Copake seating chart changes, 1 spot vacant

COPAKE—It was the first regular Town Board meeting of the new year, January 9, and as with every new administration there’ll be some changes made.

The first change was the seating arrangement with newly-elected Town Supervisor Jeanne Mettler assuming the middle chair behind the court bench from where the meetings are conducted. Ms. Mettler,a Democrat, replaces two-term supervisor Jeff Nayer, an Independence Party member, who decided to call it a day after eight years in the top spot.

With Ms. Mettler’s move to supervisor, her seat on the board (with two years of a four-year term still remaining) was vacant—making the board one member short.

Councilman Richard Wolf, a Democrat, who is two years into his first term and was recently appointed deputy-supervisor, sat to the supervisor’s right. Councilman Stanley “Stosh” Gansowski, a Conservative, recently re-elected to his second term, sat to the supervisor’s left, two seats down. Immediately to the supervisor’s left, in the seat formerly held by Councilwoman Kelly Miller-Simmons, a Republican, who lost her bid for supervisor in November, sat newly-elected Councilwoman Terry Sullivan, a Republican, who served on the Town Board previously 2015 to 2017.

Also seated with the board were returning Town Attorney Ken Dow and newly-elected Town Clerk/Tax Collector Lynn Connolly, who replaces longtime clerk Larry Proper, who did not seek re-election.

Getting down to business, Supervisor Mettler quoted former Republican Supervisor Angelo Valentino (2000-2008) as saying: The people will tolerate politics for two months a year, but the rest of the time the board must dedicate itself to doing the work of the people.

Ms. Mettler conveyed her hope that the board will have a congenial, collegial and productive year. She promised to treat everyone with respect and even when she disagrees, to do it with courtesy.

The supervisor announced her appointment of a new town historian—Howard Blue. The post is a personal appointment by the supervisor, not the board. Mr. Blue replaces Gloria Lyons, who has served as historian for the past 15 years. The post comes with a $450 stipend/year. Ms. Mettler thanked Ms. Lyons for her many years of service.

By way of introducing Mr. Blue, Ms. Mettler said he has been studying, reporting and lecturing on Copake history for many years. He is currently the Copake Grange historian. Going forward, she said it is her hope that the historian will take an active role by writing historical articles for the Copake Connection, the town’s e-newsletter; creating a history page for the town website and drafting a town historian job description. Mr. Blue said he was “honored by the appointment.”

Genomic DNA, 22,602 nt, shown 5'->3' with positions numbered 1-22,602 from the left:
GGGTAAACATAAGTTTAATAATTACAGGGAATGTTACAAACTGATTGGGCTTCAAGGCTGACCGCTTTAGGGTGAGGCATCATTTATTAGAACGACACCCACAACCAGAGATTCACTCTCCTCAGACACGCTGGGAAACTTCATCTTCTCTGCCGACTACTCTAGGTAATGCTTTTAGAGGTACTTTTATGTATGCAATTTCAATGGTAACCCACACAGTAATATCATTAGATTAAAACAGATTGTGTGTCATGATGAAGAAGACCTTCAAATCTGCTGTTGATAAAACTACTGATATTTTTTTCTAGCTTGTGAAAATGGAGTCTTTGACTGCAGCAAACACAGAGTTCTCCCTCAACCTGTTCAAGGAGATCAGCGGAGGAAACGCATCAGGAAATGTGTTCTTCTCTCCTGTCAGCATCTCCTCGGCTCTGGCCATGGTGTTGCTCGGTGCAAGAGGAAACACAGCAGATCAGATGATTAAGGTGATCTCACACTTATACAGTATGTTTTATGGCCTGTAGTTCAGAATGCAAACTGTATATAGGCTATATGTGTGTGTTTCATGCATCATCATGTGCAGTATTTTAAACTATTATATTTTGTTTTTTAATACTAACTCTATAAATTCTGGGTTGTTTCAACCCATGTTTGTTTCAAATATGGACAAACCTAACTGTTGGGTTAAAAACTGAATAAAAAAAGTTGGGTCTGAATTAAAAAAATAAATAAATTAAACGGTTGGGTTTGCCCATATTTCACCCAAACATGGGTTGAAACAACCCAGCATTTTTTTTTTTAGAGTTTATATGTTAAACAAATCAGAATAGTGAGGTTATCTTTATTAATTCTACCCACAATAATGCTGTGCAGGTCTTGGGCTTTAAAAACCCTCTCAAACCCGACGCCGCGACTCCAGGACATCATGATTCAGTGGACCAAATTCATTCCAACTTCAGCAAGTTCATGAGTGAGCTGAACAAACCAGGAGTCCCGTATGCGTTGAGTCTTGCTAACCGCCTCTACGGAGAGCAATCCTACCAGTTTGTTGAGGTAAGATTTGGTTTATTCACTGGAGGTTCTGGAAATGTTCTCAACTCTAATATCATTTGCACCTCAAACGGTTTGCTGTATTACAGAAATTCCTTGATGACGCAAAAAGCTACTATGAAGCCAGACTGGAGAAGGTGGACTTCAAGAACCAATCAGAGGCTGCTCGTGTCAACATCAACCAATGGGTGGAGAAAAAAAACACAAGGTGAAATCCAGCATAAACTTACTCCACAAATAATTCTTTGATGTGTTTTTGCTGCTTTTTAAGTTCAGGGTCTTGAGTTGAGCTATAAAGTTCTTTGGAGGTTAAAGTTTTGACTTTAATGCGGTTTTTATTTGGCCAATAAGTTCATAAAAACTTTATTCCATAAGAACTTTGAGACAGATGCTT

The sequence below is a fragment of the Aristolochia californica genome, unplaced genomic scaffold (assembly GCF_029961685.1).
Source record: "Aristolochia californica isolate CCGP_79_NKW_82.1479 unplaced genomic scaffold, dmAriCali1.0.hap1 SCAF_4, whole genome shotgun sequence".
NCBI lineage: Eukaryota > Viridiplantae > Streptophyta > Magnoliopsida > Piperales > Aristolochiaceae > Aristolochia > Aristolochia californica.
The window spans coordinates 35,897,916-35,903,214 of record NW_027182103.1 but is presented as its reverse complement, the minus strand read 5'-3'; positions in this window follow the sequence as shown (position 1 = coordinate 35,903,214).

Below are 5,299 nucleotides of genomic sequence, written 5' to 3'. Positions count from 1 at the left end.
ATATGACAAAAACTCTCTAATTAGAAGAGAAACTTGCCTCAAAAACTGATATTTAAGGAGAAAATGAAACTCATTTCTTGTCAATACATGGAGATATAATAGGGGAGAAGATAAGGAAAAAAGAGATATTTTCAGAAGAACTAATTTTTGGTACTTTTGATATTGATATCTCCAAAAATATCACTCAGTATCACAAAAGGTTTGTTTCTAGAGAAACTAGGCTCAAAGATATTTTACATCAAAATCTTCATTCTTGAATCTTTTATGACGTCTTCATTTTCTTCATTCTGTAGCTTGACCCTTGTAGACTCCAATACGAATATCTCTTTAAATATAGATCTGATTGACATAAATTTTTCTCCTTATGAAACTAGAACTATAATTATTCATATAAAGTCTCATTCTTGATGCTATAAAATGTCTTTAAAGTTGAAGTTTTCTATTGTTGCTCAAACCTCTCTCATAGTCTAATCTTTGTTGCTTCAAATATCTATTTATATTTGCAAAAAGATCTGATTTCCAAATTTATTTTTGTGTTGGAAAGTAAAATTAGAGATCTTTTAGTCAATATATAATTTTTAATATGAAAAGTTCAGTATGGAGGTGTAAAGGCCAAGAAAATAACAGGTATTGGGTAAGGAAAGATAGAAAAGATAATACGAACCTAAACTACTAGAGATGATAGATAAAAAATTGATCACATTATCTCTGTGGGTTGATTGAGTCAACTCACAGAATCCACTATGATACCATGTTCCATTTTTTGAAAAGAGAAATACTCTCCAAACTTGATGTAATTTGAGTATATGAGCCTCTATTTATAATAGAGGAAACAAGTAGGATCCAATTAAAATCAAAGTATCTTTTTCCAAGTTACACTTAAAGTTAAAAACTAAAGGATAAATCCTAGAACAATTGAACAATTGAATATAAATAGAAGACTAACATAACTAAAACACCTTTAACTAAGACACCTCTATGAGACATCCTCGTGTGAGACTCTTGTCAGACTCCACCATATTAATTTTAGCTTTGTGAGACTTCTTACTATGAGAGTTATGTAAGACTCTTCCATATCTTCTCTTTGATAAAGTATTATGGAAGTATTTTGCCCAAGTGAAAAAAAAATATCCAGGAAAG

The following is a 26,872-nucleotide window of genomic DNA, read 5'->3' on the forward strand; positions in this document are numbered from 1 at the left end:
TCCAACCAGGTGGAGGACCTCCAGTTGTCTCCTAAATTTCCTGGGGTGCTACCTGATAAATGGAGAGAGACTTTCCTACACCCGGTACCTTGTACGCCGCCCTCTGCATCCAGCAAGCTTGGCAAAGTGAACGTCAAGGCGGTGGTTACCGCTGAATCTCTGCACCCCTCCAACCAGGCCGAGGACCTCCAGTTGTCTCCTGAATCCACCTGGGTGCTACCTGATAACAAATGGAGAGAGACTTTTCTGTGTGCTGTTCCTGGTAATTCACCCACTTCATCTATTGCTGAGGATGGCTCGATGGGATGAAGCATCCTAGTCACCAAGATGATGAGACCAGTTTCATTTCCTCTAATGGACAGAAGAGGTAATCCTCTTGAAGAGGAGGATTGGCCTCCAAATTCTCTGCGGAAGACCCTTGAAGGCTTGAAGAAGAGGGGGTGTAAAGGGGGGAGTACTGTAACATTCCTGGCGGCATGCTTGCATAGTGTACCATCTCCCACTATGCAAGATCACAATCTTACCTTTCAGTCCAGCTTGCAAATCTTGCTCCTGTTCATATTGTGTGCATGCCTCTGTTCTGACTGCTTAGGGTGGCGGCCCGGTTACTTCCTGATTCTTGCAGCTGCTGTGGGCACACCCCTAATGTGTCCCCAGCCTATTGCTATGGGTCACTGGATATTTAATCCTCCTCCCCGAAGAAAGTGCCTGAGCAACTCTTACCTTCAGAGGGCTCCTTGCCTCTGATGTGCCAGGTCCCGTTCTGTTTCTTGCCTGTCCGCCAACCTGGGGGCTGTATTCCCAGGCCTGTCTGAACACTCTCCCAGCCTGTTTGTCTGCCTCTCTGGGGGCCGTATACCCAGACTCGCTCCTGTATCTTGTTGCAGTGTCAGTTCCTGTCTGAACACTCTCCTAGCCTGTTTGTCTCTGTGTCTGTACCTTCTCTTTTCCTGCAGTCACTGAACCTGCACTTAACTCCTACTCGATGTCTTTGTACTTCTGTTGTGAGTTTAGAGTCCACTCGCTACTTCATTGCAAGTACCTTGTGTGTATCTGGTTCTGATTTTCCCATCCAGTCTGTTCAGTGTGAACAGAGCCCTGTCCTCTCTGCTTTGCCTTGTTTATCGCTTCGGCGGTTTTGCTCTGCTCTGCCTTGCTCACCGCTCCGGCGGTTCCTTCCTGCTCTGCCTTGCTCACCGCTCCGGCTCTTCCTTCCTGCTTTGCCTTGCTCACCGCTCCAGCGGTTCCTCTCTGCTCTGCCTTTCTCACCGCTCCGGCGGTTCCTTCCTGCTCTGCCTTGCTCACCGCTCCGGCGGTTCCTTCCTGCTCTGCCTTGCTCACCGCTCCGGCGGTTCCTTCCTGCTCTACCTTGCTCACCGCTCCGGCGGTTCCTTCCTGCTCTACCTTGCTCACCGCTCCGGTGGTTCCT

The town’s Broadband Committee Chair Deborah Cohen sent an email proposing “the retirement of the committee.” She recounted the committee’s accomplishments and noted, “The rollout of fiber and cable internet by Consolidated Communications and Spectrum respectively was largely complete by mid-2019. The great majority of Copake households now have access to at least one of those providers,and some even have a choice between the two. In some cases where high speed internet is not yet available, faster DSL service has become available.”

She volunteered the input of individual committee members, some with “great expertise in internet technology and its application to economic development” to the town on future projects or if issues arise. She thanked everyone who served on the Broadband Committee for helping to “bring Copake into the 21st century!” The board agreed to retire the committee and thanked it for its work.

Supervisor Mettler said that while economic development in the Copake hamlet is being addressed by the Copake Hamlet Revitalization Taskforce, townwide economic development is not being handled as vigorously.

She proposed the formation of a new Economic Advisory Committee to address those types of issues. She said she will put together a mission statement for review and tweaking at the February meeting and suggested that by March the board may conduct committee member interviews.

The Town Board gratefully accepted a donation from a private citizen to help repair the town’s ailing centerpiece clock. Copake resident Marc Gross of County Route 7, sent a note and a clipping from The Columbia Paper of the November 21, 2019 story, “Copake will fix clock but sparks fly over new bookkeeper.” The story details efforts to straighten out the differing times appearing on each of the four faces of the Copake Memorial Clock. The cost to repair the 75-year-old timepiece is not yet known, but the town has called in professionals to fix it.

Mr. Gross said in his note that he has enjoyed Copake for over 25 years and asked the town to accept his donation toward the clock repair. He enclosed a $2,500 check.

Ms. Mettler said the last time she checked with Rus Davis about when the repair would happen, he told her “the company is waiting for a break in the weather.”

In other business the board:

* Discussed seeking grants from local sources to fund summer Music in the Park events and for a new waterslide for use by the Copake Summer Program in the park

* Discussed raising the limit on the amount of money that can be spent by a department without seeking board permission in advance. The limit is currently $250

* Heard from resident Carol Gansowski that she has seen cement blocks and other debris thrown down an embankment behind a house on Route 22. The embankment is along the Bash Bish Brook. She called on the town to check it out.

The next regular Town Board meeting is February 13 at 7 p.m.To contact Diane Valden email

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